President’s Message: Our Community Stands with Us for Small Class Sizes

Educators have been outspoken about the fact that our students' needs this year are immense, and dramatically outsize the supports available at our schools. That is why it is unthinkable that PPS could argue that our schools are overstaffed this year, and move to cut teaching positions and raise class sizes.

The last few weeks, I have written plenty about these cuts, the resulting class sizes, and the fact that PPS has the funding to make next year dramatically BETTER for our students, instead of packing more students into fewer classrooms, with less time and attention from their teacher.  

(In case you missed anything, you can read my message from the last Advocate, and my remarks to the PPS School Board on February 22nd and March 1st.)  

When we first heard about these cuts, PPS said the cuts were necessary because of a projected 8% enrollment decline, which they said would result in a similar loss of funding. Since that time, we’ve documented that PPS is actually getting slightly more funding overall, and significantly MORE funding per student next year

Now we are hearing some of our school board members say that the reason for the cuts is because, in their opinion, class-size does not matter.

Anyone who has spent time in a classroom knows that class size makes an enormous difference-- to students’ academic learning, to their social-emotional wellness, and to their sense of belonging and community.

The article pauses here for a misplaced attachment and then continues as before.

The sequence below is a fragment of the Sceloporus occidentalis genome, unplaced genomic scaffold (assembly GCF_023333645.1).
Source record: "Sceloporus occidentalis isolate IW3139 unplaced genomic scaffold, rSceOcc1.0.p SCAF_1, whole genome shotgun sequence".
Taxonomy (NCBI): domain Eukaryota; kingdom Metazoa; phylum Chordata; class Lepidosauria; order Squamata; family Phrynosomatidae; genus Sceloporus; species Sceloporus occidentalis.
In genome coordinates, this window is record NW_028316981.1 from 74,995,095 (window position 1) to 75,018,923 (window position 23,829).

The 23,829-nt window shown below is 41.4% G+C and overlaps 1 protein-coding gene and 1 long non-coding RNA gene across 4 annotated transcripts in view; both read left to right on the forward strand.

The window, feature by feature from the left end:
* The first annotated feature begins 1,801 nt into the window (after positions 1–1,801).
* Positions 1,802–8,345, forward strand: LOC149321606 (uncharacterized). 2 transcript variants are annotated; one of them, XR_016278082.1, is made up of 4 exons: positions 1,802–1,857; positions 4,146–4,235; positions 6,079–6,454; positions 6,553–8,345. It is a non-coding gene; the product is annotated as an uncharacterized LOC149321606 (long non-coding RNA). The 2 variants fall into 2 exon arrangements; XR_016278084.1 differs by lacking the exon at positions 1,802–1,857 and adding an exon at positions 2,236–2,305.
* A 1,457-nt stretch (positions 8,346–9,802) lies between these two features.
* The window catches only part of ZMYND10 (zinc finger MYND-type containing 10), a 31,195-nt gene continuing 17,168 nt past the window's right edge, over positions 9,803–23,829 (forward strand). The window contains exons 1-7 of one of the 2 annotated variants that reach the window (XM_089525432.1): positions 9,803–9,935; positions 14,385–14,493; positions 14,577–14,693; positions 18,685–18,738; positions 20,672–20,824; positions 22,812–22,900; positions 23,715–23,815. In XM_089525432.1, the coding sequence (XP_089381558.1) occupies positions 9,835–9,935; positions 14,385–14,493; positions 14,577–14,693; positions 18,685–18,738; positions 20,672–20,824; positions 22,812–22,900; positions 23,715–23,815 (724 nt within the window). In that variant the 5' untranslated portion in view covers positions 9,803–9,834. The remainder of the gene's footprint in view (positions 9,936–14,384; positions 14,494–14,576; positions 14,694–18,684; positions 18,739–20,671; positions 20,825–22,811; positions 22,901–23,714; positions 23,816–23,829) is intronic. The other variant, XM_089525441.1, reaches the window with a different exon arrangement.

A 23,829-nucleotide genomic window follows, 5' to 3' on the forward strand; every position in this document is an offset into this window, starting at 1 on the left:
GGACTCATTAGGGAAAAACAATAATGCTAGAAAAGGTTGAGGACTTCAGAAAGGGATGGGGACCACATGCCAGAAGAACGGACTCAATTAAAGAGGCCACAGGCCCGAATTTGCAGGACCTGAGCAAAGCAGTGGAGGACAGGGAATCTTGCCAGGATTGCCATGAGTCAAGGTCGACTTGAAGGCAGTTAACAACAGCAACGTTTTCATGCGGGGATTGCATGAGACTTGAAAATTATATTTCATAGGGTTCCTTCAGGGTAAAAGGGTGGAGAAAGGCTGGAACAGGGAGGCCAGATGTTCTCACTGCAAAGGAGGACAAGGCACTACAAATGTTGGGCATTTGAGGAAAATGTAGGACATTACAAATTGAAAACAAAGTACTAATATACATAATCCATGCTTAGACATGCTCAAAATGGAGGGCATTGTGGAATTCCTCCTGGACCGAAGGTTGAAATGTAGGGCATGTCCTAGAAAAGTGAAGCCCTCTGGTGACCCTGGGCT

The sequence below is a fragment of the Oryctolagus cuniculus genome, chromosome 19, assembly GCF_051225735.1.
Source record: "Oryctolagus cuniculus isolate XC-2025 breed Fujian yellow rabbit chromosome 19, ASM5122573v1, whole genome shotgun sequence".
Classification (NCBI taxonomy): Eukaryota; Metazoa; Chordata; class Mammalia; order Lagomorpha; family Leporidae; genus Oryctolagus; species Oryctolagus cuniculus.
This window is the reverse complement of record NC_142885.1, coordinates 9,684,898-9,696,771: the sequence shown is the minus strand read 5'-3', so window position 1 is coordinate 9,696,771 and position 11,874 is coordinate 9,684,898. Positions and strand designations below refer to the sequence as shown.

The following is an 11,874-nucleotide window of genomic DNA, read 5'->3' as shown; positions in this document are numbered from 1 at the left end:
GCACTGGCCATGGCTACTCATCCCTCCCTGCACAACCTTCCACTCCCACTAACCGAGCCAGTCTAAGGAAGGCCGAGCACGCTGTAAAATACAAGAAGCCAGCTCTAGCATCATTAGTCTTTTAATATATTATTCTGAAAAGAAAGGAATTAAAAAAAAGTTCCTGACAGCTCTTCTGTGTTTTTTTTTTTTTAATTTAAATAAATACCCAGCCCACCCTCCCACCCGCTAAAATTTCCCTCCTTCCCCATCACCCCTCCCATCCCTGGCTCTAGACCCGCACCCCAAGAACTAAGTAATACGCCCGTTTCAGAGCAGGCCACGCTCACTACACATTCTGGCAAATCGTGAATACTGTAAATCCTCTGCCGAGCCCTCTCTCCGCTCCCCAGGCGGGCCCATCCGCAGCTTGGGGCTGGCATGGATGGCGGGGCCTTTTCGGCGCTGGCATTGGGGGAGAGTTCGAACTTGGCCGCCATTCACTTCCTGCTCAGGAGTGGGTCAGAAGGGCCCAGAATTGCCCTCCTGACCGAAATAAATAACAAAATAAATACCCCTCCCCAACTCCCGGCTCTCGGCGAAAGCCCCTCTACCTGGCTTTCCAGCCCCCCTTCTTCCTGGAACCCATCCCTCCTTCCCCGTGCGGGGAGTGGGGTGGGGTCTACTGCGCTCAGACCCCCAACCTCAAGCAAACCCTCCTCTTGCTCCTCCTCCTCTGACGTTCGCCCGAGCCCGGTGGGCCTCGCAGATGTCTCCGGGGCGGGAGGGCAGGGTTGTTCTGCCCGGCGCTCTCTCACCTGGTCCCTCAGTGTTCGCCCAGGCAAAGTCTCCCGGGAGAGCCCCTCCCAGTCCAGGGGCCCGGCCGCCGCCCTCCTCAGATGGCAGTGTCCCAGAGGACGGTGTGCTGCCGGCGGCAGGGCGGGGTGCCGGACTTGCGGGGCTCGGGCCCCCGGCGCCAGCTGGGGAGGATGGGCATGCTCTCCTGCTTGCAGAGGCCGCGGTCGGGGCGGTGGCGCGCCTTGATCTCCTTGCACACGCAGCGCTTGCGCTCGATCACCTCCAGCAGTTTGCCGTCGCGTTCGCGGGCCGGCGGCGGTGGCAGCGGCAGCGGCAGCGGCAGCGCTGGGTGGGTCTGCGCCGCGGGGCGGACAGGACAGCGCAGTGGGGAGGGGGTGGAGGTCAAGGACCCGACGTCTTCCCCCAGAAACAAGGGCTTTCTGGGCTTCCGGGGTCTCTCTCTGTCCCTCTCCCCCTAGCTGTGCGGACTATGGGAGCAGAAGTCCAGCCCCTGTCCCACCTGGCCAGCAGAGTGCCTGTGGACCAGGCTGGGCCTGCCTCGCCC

And it is not just educators who think so. Families and community members have been overwhelmingly supportive as well, demanding PPS put our resources where they count-- in the classroom.

Our community has given PPS a mandate to lower class sizes by consistently approving the Portland Teacher Levy, which raises about $100 million a year for PPS, enough to fund at least 825 teachers. No other locality has a local source of funding like this, so PPS class sizes should be significantly LOWER than other districts. 

Thankfully, leaders in our community are also pushing back on cuts to education at a time when student need has never been greater, and we have the funds to make next year a BETTER YEAR: 

  • Thank you, City Commissioner Jo Ann Hardesty for posting on Twitter that you “Stand with PAT.”
  • Thank you, Gubernatorial Candidate Tina Kotek for urging PPS to “put every resource into the classroom experience at a time when students, teachers, and communities desperately need it.”
  • Thank you to our fellow PPS Unions: SEIU, PFSP, DCU and ATU wrote this letter urging PPS to invest in students by dramatically reducing class sizes and caseloads.
  • Thank you to Representative Pham, Jama, Nelson, and Salinas, and Senator Lawrence Spence of the Oregon BIPOC Caucus for sending this letter to PPS leaders reminding them that “cuts to student facing positions should be the option of absolute last resort.“

And most importantly, THANK YOU to all of you, as well as all of the students and parents, who showed up in solidarity to school board meetings in the last few weeks, to ask the board to CUT CLASS SIZES, not teachers. 

Together, we can make next year a better year for our students. We are asking PPS leaders to share that vision, and utilize the resources we already have to make it a reality. 

In Solidarity,

Elizabeth Thiel

PAT President